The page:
October 19, 2012
Northeastern University President Joseph E. Aoun told Seattle-area industry, education and political leaders Wednesday night that the university’s new graduate campus in the city’s South Lake Union section will create a synergy with the region that leverages their combined strengths and creates solutions to regional and global challenges.
Aoun served as the keynote speaker at the Seattle Regional Leadership Conference 2012 on the first night of the three-day event, sponsored by the Seattle Metropolitan Chamber of Commerce.
“We are beginning to see profound shifts in higher education,” Aoun said. “Due to technology and other innovations, we are moving from a vertically integrated enterprise to a horizontal enterprise. This has many implications for higher education and for society as a whole.”
More and more, Aoun added, institutions must show clear measures of outcomes that differentiate them and prove their value in this changing landscape.
“In this new environment, the institutions that will succeed are those that can be nimble, entrepreneurial and strategic,” said Aoun, whose leadership in higher education includes his role as board chair of the American Council on Education . “The new leaders will be those that can find synergy between their areas of expertise and the locales in which they choose to operate.”
To meet these challenges, Northeastern has launched a system of graduate campuses across the U.S., starting with Charlotte, N.C., and Seattle, where a new graduate campus will open early next year. These campuses incorporate a hybrid delivery model combining classroom and online learning with a focus on degree programs tailored to meet the needs of the local economy and leverage industry collaborations.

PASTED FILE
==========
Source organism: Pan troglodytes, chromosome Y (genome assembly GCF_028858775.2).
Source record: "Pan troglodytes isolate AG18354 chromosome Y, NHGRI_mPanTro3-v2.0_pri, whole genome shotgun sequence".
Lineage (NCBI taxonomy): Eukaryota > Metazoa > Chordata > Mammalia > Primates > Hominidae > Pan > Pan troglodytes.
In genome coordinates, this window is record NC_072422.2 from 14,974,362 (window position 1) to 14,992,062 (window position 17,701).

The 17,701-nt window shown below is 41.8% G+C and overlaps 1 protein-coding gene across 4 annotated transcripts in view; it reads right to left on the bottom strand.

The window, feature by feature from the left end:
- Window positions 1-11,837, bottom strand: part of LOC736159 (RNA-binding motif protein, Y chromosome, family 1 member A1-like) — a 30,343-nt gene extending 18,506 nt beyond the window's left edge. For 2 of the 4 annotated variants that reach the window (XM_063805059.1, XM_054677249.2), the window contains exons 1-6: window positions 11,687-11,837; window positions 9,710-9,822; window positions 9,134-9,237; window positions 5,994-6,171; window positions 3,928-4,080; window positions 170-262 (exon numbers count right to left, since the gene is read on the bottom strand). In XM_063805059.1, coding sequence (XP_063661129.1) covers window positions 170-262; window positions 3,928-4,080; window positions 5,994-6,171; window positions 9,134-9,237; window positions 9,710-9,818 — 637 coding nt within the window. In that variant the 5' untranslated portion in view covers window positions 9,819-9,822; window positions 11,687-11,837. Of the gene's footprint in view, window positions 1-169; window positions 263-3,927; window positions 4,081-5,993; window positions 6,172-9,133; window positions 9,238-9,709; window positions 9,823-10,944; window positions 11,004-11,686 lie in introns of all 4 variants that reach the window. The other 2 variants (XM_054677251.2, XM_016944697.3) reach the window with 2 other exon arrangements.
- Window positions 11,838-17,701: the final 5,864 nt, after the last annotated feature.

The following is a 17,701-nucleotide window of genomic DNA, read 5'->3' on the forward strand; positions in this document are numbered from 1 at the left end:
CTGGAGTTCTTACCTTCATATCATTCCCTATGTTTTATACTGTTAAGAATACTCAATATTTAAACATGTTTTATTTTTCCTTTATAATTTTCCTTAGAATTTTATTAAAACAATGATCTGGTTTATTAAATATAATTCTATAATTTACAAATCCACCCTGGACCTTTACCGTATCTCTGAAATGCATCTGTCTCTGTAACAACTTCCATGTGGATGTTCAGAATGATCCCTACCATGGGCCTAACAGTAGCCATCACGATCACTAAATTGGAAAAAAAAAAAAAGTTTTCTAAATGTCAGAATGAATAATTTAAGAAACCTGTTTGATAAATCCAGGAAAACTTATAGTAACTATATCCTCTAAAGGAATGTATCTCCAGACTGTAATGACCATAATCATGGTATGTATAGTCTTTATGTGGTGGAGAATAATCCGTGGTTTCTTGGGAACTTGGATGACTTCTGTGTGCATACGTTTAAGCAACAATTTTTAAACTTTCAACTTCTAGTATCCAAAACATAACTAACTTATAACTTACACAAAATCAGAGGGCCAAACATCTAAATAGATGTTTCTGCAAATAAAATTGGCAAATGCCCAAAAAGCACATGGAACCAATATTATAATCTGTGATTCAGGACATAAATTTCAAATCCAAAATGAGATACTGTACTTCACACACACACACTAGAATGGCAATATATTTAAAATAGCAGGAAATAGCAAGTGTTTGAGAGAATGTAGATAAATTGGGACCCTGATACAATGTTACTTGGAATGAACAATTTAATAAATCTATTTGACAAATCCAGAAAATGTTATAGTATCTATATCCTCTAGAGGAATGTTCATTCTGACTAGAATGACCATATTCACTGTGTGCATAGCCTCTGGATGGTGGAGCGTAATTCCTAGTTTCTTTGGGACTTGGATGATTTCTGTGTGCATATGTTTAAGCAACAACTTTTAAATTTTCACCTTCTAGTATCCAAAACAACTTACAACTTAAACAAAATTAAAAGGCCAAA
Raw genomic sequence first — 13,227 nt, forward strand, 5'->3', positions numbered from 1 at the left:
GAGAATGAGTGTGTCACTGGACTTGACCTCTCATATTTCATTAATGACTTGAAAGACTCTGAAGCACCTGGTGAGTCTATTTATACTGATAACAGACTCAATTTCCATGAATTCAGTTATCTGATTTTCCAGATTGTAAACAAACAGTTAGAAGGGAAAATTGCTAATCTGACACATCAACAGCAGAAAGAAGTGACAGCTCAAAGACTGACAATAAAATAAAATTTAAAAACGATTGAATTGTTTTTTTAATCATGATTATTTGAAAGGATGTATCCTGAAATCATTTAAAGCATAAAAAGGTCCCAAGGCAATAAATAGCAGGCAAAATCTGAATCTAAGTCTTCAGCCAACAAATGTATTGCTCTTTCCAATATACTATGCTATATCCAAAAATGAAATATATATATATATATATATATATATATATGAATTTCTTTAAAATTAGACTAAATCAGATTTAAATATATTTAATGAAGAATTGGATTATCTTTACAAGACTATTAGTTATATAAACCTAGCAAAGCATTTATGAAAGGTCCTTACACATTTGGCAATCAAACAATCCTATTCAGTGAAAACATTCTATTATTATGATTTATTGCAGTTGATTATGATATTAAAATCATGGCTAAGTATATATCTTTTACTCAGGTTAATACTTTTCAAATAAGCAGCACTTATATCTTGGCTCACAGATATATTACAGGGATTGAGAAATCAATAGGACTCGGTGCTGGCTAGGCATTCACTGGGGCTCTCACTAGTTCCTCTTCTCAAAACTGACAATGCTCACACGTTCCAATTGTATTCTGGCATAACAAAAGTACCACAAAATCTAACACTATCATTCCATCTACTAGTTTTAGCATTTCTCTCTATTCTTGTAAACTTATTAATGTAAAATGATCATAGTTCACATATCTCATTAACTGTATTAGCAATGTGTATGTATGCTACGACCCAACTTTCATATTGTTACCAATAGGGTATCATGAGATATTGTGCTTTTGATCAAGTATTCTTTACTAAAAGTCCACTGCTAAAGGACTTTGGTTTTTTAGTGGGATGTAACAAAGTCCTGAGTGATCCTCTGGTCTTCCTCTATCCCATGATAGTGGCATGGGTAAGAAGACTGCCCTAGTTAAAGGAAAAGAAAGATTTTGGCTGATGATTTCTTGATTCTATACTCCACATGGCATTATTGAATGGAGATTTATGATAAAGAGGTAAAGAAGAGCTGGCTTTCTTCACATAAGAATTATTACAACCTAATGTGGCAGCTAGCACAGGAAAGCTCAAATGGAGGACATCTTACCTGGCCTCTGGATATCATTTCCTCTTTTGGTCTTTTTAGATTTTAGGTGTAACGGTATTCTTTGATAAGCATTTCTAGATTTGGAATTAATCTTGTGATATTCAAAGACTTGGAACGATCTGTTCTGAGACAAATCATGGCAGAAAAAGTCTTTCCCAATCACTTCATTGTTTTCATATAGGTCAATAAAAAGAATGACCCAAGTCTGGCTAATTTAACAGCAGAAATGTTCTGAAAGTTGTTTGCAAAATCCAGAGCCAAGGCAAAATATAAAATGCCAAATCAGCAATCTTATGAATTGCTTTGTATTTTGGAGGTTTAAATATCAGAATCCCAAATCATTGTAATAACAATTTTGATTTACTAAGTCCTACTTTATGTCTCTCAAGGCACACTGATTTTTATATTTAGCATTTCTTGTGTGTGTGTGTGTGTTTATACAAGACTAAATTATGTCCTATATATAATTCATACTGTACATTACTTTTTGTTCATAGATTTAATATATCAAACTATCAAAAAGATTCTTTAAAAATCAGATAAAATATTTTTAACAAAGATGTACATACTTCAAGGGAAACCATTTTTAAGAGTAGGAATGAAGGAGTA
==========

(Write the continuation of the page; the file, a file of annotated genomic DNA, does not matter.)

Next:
In selecting Seattle, Northeastern recognized the city’s innovative employers and strong economy. The graduate campus will offer 15 tailored degree programs that align with Seattle’s key industries and employers, including science and technology; health care and education; policy and administration; and business.
The graduate campus system dovetails with Northeastern’s signature experiential-education model, grounded in its co-op program, Aoun said, adding that today students are working in 92 countries for nearly 3,000 employers worldwide.
Aoun said Northeastern’s areas of leadership align with Seattle’s industry strengths. He pointed to the city’s concentration of STEM (science, technology, engineering and mathematics) industries and the university’s commitment to STEM-related degree programs. He went on to draw a comparison between Northeastern’s focus on research in global health, technology, defense and sustainability and Seattle’s reputation as the epicenter of research, scholarship and commerce in those same areas.
Northeastern’s commitment to building an innovative and extensive library of professional master’s programs, he added, matches the push in Seattle to increase the number of people in the region to attain graduate degrees.
Aoun said this match has already produced a partnership between Northeastern’s Global Health Initiative and Seattle Biomed to develop new drugs to fight neglected tropical diseases.
“What we seek to achieve is a real relationship, a meaningful partnership and an alliance that unites us in common cause in ways that not only strengthen each other, but the entire community,” Aoun said.